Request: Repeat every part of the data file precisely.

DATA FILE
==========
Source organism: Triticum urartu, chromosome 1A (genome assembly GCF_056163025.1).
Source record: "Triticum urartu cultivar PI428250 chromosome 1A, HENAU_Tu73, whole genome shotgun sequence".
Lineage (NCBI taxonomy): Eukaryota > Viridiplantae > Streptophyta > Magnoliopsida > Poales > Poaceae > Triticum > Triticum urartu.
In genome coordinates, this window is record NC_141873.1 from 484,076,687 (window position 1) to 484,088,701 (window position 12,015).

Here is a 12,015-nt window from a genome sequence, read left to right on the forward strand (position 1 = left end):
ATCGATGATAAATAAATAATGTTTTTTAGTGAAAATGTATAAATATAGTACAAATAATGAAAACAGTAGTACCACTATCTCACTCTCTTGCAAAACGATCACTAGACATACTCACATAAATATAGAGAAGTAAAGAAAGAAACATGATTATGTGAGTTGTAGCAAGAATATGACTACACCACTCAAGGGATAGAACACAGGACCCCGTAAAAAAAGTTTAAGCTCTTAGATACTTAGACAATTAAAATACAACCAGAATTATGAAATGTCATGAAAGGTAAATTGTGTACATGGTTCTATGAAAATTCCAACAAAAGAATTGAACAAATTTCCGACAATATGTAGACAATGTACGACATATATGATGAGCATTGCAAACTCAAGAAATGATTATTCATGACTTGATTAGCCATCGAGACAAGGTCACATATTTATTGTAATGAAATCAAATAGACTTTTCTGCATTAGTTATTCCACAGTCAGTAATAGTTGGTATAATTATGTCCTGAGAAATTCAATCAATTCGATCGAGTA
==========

Source organism: Triticum urartu, chromosome 1A (genome assembly GCF_056163025.1).
Source record: "Triticum urartu cultivar PI428250 chromosome 1A, HENAU_Tu73, whole genome shotgun sequence".
Lineage (NCBI taxonomy): Eukaryota > Viridiplantae > Streptophyta > Magnoliopsida > Poales > Poaceae > Triticum > Triticum urartu.
In genome coordinates, this window is record NC_141873.1 from 484,076,687 (window position 1) to 484,088,701 (window position 12,015).

Here is a 12,015-nt window from a genome sequence, read left to right on the forward strand (position 1 = left end):
ATCGATGATAAATAAATAATGTTTTTTAGTGAAAATGTATAAATATAGTACAAATAATGAAAACAGTAGTACCACTATCTCACTCTCTTGCAAAACGATCACTAGACATACTCACATAAATATAGAGAAGTAAAGAAAGAAACATGATTATGTGAGTTGTAGCAAGAATATGACTACACCACTCAAGGGATAGAACACAGGACCCCGTAAAAAAAGTTTAAGCTCTTAGATACTTAGACAATTAAAATACAACCAGAATTATGAAATGTCATGAAAGGTAAATTGTGTACATGGTTCTATGAAAATTCCAACAAAAGAATTGAACAAATTTCCGACAATATGTAGACAATGTACGACATATATGATGAGCATTGCAAACTCAAGAAATGATTATTCATGACTTGATTAGCCATCGAGACAAGGTCACATATTTATTGTAATGAAATCAAATAGACTTTTCTGCATTAGTTATTCCACAGTCAGTAATAGTTGGTATAATTATGTCCTGAGAAATTCAATCAATTCGATCGAGTA